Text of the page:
Olympic stars struggle in showbiz

Can Michael Phelps turn gold into Hollywood dollars?

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Sure, Michael Phelps has racked up more medals than any other Olympian in history, but turning his gold into Madison Avenue or Hollywood cash will be far trickier.

The advertising world has long had an ambivalent relationship with Olympic athletes; though coverage is saturated during the Games, interest in the quadrennial competition fades once its torch is extinguished.

And Hollywood, once a natural next stop for successful Olympic athletes, has become a remote detour.

So despite endless exposure, athletic dominance and a boy-next-door likability, one of the best athletes the U.S. has ever produced might be a ho-hum story when he climbs out of the pool.

"If anyone can transcend the limited shelf life of Olympians, it's Phelps," said Bob Dorfman, a vp at San Francisco-based shop Baker Street Partners, which compiles an annual list of sports-star endorsements. "But there are still a lot of problems."

After the 2004 Athens Olympics, Disney signed Phelps -- then coming off a performance that saw him win six gold medals -- to a multicity swimming tour. He also became a celebrity spokesman for Hong Kong electronics maker Matsunichi, inking a four-year deal worth about $4 million.

The dreams are bigger this year for Phelps and Peter Carlisle, his rep at sports agency Octagon, which handles many Olympic athletes. (Phelps has no Hollywood agent, though it's possible that a sports-minded shop could soon be making overtures.) Phelps' habit of breaking world records and the attention on the Games makes him an attractive candidate; Visa already has created new spots around his Olympic performance, and he has deals in place with PowerBar and Speedo.

But the fact that the Summer Olympics take place every four years has proved a huge obstacle. And, apart from frequency issues, the Games may run into a more fundamental problem with consumers. "It's always been an impediment to these folks going on because the glory is (supposed to be) enough," marketing consultant Robert Passikoff said. "Isn't that the Olympic tradition?"

Even for Olympians, gold medals don't always translate directly into marketing dollars. Two of the most marketable U.S. Olympic athletes in modern times, gymnast Mary Lou Retton and decathlete Bruce Jenner, won a comparatively small number of golds -- just two and one, respectively. By contrast, a nine-time gold medalist, swimmer Mark Spitz, and a five-time champion, speedskater Bonnie Blair, have had far fewer endorsements.

In Beijing, Phelps is proving that he has not only unparalleled swimming chops but broad commercial appeal.

When he lined up to compete for his fourth gold, in the 200-meter butterfly, just after 10 p.m. ET on Tuesday night, NBC saw ratings spike 23% to 39.1 million viewers for the half-hour. As one wag put it, if every one of those extra 8 million who tuned in went to see a movie he was in, Phelps would have a boxoffice hit (at the right budget).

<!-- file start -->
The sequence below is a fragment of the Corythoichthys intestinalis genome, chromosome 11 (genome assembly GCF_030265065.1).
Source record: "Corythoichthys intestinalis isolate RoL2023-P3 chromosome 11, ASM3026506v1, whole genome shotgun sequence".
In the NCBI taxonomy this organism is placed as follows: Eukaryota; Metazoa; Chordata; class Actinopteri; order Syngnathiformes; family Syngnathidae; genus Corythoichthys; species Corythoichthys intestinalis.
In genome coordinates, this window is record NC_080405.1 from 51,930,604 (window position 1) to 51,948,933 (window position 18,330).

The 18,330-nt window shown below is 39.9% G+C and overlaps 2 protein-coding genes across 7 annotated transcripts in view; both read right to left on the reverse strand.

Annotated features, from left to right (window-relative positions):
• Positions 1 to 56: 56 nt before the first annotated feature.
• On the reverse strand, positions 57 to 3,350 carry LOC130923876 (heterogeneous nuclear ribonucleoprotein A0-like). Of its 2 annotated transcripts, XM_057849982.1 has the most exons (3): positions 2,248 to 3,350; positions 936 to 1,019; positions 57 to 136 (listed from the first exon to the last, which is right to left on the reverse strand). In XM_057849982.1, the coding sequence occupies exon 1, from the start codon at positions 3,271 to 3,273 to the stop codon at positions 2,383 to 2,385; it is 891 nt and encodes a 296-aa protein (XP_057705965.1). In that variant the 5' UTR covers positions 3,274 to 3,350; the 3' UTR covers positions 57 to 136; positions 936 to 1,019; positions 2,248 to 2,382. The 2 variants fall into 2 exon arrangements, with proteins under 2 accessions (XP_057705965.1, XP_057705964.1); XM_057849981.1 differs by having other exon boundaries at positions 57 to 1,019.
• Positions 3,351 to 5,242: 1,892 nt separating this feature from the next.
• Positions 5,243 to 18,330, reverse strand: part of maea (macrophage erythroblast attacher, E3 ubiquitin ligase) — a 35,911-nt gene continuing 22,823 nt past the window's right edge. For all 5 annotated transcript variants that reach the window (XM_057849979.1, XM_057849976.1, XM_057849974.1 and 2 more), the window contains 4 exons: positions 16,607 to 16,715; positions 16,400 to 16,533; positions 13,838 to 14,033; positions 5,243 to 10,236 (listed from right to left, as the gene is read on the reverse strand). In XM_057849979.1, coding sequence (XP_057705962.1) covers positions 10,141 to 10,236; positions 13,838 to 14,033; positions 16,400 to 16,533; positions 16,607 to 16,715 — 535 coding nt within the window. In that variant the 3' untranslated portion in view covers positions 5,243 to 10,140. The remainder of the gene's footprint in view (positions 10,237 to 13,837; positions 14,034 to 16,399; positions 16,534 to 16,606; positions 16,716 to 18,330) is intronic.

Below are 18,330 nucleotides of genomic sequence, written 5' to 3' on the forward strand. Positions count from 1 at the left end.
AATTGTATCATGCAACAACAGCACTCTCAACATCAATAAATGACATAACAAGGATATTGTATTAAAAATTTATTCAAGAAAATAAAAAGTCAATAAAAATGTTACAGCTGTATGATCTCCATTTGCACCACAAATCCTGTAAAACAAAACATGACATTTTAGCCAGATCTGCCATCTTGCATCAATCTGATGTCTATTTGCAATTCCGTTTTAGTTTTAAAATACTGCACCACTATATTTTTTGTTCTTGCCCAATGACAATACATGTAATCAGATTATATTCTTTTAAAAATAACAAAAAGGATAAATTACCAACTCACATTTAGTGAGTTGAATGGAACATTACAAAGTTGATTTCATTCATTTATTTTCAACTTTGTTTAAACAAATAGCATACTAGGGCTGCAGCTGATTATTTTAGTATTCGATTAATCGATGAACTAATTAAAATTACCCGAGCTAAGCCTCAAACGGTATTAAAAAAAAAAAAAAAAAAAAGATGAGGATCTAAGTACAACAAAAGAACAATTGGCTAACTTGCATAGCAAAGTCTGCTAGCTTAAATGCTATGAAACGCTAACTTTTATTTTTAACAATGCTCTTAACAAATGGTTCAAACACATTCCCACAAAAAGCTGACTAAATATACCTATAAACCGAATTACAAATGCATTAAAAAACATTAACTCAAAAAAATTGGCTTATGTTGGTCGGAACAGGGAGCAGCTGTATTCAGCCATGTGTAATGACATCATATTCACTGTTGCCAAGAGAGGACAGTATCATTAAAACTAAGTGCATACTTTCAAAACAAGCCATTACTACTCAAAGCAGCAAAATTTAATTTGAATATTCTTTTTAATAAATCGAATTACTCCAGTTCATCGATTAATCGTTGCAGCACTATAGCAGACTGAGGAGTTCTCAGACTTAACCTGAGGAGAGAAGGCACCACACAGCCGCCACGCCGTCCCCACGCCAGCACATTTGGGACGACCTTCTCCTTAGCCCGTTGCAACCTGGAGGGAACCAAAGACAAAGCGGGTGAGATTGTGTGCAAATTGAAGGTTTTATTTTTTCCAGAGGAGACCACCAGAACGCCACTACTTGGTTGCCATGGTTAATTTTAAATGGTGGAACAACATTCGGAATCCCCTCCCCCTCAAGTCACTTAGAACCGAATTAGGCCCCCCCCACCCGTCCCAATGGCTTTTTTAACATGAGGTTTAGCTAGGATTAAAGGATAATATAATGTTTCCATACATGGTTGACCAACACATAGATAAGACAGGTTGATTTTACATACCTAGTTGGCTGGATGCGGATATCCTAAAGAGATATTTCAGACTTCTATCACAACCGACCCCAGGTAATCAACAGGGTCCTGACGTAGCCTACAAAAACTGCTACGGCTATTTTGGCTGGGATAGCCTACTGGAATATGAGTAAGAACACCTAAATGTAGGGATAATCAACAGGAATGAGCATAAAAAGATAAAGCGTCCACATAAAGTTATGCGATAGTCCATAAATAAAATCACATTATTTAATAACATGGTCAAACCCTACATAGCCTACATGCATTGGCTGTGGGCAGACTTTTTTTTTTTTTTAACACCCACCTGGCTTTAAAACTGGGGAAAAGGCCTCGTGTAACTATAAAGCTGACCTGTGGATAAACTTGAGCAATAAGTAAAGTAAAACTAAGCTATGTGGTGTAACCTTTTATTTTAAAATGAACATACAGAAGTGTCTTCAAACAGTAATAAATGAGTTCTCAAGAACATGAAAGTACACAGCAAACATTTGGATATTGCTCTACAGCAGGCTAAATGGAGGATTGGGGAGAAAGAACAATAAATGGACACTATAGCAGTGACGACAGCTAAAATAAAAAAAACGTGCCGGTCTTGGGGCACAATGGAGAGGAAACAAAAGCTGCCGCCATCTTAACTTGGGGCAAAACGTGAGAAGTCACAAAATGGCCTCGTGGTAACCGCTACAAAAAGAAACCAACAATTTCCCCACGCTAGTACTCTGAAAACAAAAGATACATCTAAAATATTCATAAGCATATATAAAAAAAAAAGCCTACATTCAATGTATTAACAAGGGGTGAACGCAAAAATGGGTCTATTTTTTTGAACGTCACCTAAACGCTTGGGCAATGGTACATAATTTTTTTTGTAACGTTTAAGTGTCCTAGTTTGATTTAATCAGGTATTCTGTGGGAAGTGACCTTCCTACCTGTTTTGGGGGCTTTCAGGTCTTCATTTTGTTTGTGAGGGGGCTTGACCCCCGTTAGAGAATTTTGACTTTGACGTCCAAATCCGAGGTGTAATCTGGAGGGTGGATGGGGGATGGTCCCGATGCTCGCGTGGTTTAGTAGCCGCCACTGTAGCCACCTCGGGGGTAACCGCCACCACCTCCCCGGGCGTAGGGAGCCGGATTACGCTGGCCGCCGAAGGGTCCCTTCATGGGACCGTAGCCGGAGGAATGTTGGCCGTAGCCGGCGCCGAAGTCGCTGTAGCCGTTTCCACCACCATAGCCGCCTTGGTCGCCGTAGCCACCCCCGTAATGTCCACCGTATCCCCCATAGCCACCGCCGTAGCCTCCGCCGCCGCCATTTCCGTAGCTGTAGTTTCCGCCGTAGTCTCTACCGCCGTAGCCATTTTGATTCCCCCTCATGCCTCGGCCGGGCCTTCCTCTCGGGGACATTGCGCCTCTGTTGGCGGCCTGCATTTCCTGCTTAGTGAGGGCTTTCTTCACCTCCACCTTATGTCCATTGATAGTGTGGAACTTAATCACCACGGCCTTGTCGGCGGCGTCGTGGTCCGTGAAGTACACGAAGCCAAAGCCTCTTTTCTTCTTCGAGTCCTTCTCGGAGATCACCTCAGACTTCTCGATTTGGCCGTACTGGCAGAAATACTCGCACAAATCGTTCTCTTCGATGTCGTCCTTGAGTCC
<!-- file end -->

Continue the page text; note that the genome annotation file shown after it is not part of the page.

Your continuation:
But like Madison Avenue, the Hollywood reality is hardly that simple.

In a pre-endorsement age, Hollywood would scour the Olympics for athletes and slot them into movies, as they did with Norwegian figure skater Sonja Henie and U.S. swimmers Buster Crabbe and Johnny Weissmuller.

"Once upon a time studios would find these beautiful creatures and put them in movies," Hollywood publicity guru Tony Angellotti said. "And if someone isn't that facile with the English language, like Weissmuller, well, you just make him Tarzan."

In the modern age, the path is far more checkered for athletes looking to cross over. Retton has done a host of walk-on parts as herself in movies or shows such as "The Naked Gun" and "Baywatch," but attempts at larger casting have been tricky -- just ask anyone who saw Jenner in "Can't Stop the Music" or the near-Olympian Kurt Thomas in "Gymkata."

While studios seek what they call "pre-awareness," that idea has them putting in a rap star in supporting roles, not athletes.

Hollywood still could be key if Phelps is to overcome the fragile celebrity of most Olympians. Branding experts say that placing him in reality shows -- either his own, like skateboarder Ryan Sheckler on MTV, or in venues like "Dancing With the Stars" -- is essential. "The key is to create content that keeps him out there," Dorfman said.

But even that might not be enough, either to drive ratings or goose endorsements.

"The challenge for Olympic athletes has always been to be able, after the post-game hype, to translate that into big marketing and endorsement deal dollars," Starcom's Tom Weeks said.

And Phelps could fade even within the Olympics, which still has another week left after the athlete kicks through his last breaststroke Saturday. "There's no question that Michael is an important driver of interest in the Olympics," NBC research chief Alan Wurtzel said. "But the Olympics turn out to be more than Michael Phelps."
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